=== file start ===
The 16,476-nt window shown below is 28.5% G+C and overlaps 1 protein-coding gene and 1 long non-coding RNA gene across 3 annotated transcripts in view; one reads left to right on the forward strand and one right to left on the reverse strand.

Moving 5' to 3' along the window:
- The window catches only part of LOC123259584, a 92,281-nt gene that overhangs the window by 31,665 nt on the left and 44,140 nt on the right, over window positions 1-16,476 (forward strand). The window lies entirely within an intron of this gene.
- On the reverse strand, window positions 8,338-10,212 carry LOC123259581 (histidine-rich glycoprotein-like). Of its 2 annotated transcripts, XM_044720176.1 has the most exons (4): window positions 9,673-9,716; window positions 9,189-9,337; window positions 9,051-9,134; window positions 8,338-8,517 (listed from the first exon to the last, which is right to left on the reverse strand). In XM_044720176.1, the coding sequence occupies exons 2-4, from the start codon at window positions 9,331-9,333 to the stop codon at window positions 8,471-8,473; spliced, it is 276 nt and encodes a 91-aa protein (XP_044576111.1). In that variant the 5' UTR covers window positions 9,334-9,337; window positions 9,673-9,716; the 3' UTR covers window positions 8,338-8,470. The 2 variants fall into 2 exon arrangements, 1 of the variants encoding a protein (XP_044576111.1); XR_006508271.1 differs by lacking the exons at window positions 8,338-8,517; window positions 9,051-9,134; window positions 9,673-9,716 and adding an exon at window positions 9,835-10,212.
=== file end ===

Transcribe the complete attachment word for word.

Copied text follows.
The 16,476-nt window shown below is 28.5% G+C and overlaps 1 protein-coding gene and 1 long non-coding RNA gene across 3 annotated transcripts in view; one reads left to right on the forward strand and one right to left on the reverse strand.

Moving 5' to 3' along the window:
- The window catches only part of LOC123259584, a 92,281-nt gene that overhangs the window by 31,665 nt on the left and 44,140 nt on the right, over window positions 1-16,476 (forward strand). The window lies entirely within an intron of this gene.
- On the reverse strand, window positions 8,338-10,212 carry LOC123259581 (histidine-rich glycoprotein-like). Of its 2 annotated transcripts, XM_044720176.1 has the most exons (4): window positions 9,673-9,716; window positions 9,189-9,337; window positions 9,051-9,134; window positions 8,338-8,517 (listed from the first exon to the last, which is right to left on the reverse strand). In XM_044720176.1, the coding sequence occupies exons 2-4, from the start codon at window positions 9,331-9,333 to the stop codon at window positions 8,471-8,473; spliced, it is 276 nt and encodes a 91-aa protein (XP_044576111.1). In that variant the 5' UTR covers window positions 9,334-9,337; window positions 9,673-9,716; the 3' UTR covers window positions 8,338-8,470. The 2 variants fall into 2 exon arrangements, 1 of the variants encoding a protein (XP_044576111.1); XR_006508271.1 differs by lacking the exons at window positions 8,338-8,517; window positions 9,051-9,134; window positions 9,673-9,716 and adding an exon at window positions 9,835-10,212.